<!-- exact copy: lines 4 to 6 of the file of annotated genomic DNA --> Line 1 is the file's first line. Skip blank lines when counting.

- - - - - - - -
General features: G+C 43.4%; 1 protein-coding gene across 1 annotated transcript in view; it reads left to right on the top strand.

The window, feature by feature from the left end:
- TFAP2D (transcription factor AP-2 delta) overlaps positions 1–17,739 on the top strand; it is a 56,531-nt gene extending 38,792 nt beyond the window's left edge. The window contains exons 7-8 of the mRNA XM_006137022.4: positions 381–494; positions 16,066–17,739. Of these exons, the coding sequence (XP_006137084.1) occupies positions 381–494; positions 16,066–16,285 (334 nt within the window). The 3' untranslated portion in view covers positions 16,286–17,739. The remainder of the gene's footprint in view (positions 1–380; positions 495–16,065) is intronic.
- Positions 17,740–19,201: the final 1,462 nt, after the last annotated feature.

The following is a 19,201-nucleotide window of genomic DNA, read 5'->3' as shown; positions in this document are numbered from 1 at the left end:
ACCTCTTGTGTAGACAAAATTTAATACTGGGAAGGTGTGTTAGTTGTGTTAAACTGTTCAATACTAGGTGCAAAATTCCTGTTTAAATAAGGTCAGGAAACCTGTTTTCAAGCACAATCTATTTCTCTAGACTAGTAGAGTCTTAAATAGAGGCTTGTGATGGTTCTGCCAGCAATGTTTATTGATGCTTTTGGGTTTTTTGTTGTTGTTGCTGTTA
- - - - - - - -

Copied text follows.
- Positions 17,740–19,201: the final 1,462 nt, after the last annotated feature.

The following is a 19,201-nucleotide window of genomic DNA, read 5'->3' as shown; positions in this document are numbered from 1 at the left end:
ACCTCTTGTGTAGACAAAATTTAATACTGGGAAGGTGTGTTAGTTGTGTTAAACTGTTCAATACTAGGTGCAAAATTCCTGTTTAAATAAGGTCAGGAAACCTGTTTTCAAGCACAATCTATTTCTCTAGACTAGTAGAGTCTTAAATAGAGGCTTGTGATGGTTCTGCCAGCAATGTTTATTGATGCTTTTGGGTTTTTTGTTGTTGTTGCTGTTA